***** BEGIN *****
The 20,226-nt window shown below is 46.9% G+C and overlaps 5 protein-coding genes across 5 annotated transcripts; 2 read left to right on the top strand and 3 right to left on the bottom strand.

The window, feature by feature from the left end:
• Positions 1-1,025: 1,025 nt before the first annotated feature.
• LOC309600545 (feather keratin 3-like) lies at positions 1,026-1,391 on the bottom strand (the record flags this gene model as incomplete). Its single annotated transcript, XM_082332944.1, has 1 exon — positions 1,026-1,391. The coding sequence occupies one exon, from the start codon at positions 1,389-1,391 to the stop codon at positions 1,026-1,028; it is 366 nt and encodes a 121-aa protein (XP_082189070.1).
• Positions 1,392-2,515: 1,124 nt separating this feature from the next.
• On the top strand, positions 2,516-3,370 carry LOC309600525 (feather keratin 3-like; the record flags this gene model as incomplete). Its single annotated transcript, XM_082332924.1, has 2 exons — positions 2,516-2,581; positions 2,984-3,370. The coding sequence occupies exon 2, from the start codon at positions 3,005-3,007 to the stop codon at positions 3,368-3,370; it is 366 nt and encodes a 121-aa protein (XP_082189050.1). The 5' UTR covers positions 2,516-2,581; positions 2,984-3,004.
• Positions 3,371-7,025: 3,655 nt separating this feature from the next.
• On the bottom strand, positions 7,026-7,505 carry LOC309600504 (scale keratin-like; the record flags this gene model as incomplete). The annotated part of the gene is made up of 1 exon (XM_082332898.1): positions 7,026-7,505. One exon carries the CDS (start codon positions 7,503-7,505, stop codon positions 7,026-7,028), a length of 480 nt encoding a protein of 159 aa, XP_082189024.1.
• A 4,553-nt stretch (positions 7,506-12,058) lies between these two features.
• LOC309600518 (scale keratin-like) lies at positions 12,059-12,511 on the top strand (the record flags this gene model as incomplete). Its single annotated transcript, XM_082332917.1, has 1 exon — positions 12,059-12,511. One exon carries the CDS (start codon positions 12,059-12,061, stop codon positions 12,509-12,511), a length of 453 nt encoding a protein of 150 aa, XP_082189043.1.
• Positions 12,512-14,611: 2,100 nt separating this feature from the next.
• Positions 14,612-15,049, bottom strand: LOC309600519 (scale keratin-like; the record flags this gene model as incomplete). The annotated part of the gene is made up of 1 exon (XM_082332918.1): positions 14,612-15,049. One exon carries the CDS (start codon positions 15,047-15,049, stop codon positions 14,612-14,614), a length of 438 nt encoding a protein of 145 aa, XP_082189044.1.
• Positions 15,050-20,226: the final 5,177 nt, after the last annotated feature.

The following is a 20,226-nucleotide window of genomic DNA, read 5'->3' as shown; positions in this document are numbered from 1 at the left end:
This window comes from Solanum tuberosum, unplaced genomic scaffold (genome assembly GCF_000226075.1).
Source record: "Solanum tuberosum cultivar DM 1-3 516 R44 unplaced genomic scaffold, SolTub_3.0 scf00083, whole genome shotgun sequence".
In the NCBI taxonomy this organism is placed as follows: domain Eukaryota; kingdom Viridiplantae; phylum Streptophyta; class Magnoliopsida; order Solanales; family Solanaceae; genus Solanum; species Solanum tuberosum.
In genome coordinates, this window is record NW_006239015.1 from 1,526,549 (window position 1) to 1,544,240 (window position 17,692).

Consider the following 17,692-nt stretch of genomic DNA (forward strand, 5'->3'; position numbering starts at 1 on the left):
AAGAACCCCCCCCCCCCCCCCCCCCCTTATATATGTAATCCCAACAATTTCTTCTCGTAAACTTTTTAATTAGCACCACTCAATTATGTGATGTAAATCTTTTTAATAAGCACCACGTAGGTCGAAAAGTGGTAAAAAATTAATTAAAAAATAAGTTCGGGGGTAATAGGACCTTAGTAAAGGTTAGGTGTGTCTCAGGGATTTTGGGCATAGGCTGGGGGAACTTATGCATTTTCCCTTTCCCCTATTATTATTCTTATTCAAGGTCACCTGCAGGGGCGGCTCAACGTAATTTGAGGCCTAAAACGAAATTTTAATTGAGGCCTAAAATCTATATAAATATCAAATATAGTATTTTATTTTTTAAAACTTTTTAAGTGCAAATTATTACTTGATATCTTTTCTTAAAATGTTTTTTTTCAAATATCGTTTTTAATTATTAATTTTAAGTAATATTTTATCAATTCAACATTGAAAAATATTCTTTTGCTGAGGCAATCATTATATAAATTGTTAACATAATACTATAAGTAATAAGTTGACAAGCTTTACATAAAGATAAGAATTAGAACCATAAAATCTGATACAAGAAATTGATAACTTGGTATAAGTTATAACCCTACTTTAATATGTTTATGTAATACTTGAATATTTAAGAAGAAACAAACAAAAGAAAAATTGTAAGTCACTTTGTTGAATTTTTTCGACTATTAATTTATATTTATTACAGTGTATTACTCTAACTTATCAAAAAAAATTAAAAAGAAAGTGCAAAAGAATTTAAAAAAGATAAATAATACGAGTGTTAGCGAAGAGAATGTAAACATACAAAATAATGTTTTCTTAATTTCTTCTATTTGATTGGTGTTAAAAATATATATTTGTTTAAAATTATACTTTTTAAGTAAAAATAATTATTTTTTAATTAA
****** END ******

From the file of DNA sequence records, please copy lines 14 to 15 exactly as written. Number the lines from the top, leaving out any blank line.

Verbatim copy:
The following is a 20,226-nucleotide window of genomic DNA, read 5'->3' as shown; positions in this document are numbered from 1 at the left end:
This window comes from Solanum tuberosum, unplaced genomic scaffold (genome assembly GCF_000226075.1).